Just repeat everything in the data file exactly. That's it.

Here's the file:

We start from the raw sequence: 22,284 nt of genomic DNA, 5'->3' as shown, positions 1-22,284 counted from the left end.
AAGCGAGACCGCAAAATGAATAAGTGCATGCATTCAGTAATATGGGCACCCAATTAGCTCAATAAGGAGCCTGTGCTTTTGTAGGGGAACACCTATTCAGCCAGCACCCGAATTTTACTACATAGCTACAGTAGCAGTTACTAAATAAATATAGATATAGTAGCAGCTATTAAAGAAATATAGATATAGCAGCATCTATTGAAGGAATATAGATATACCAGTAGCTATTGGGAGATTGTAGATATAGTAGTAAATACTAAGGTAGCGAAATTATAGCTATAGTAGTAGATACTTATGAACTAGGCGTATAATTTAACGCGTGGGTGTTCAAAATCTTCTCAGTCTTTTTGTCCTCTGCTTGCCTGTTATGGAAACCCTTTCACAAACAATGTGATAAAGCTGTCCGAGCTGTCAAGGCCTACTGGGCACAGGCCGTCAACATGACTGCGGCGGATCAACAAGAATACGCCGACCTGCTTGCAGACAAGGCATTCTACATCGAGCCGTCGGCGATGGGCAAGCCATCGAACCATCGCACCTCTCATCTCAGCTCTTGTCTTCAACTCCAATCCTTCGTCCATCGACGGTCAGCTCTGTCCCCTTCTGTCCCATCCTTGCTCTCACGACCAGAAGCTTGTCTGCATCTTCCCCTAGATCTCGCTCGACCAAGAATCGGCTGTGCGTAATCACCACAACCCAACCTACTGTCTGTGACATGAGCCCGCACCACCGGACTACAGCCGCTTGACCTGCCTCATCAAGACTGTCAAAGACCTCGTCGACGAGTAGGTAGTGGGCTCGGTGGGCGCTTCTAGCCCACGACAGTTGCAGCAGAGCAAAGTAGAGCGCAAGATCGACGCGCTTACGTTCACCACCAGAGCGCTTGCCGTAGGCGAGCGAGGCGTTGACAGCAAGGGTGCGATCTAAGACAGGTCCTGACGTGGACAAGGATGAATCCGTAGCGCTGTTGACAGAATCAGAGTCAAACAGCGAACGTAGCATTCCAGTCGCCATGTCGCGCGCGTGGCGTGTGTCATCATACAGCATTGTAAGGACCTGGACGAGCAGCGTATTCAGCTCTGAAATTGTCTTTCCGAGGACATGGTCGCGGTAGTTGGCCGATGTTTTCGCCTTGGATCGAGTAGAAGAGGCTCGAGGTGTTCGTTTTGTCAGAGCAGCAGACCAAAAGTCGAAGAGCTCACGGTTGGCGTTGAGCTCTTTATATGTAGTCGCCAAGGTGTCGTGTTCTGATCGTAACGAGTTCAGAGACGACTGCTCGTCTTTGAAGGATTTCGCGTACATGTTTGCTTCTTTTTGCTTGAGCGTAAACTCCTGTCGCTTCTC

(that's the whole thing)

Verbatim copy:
We start from the raw sequence: 22,284 nt of genomic DNA, 5'->3' as shown, positions 1-22,284 counted from the left end.
AAGCGAGACCGCAAAATGAATAAGTGCATGCATTCAGTAATATGGGCACCCAATTAGCTCAATAAGGAGCCTGTGCTTTTGTAGGGGAACACCTATTCAGCCAGCACCCGAATTTTACTACATAGCTACAGTAGCAGTTACTAAATAAATATAGATATAGTAGCAGCTATTAAAGAAATATAGATATAGCAGCATCTATTGAAGGAATATAGATATACCAGTAGCTATTGGGAGATTGTAGATATAGTAGTAAATACTAAGGTAGCGAAATTATAGCTATAGTAGTAGATACTTATGAACTAGGCGTATAATTTAACGCGTGGGTGTTCAAAATCTTCTCAGTCTTTTTGTCCTCTGCTTGCCTGTTATGGAAACCCTTTCACAAACAATGTGATAAAGCTGTCCGAGCTGTCAAGGCCTACTGGGCACAGGCCGTCAACATGACTGCGGCGGATCAACAAGAATACGCCGACCTGCTTGCAGACAAGGCATTCTACATCGAGCCGTCGGCGATGGGCAAGCCATCGAACCATCGCACCTCTCATCTCAGCTCTTGTCTTCAACTCCAATCCTTCGTCCATCGACGGTCAGCTCTGTCCCCTTCTGTCCCATCCTTGCTCTCACGACCAGAAGCTTGTCTGCATCTTCCCCTAGATCTCGCTCGACCAAGAATCGGCTGTGCGTAATCACCACAACCCAACCTACTGTCTGTGACATGAGCCCGCACCACCGGACTACAGCCGCTTGACCTGCCTCATCAAGACTGTCAAAGACCTCGTCGACGAGTAGGTAGTGGGCTCGGTGGGCGCTTCTAGCCCACGACAGTTGCAGCAGAGCAAAGTAGAGCGCAAGATCGACGCGCTTACGTTCACCACCAGAGCGCTTGCCGTAGGCGAGCGAGGCGTTGACAGCAAGGGTGCGATCTAAGACAGGTCCTGACGTGGACAAGGATGAATCCGTAGCGCTGTTGACAGAATCAGAGTCAAACAGCGAACGTAGCATTCCAGTCGCCATGTCGCGCGCGTGGCGTGTGTCATCATACAGCATTGTAAGGACCTGGACGAGCAGCGTATTCAGCTCTGAAATTGTCTTTCCGAGGACATGGTCGCGGTAGTTGGCCGATGTTTTCGCCTTGGATCGAGTAGAAGAGGCTCGAGGTGTTCGTTTTGTCAGAGCAGCAGACCAAAAGTCGAAGAGCTCACGGTTGGCGTTGAGCTCTTTATATGTAGTCGCCAAGGTGTCGTGTTCTGATCGTAACGAGTTCAGAGACGACTGCTCGTCTTTGAAGGATTTCGCGTACATGTTTGCTTCTTTTTGCTTGAGCGTAAACTCCTGTCGCTTCTC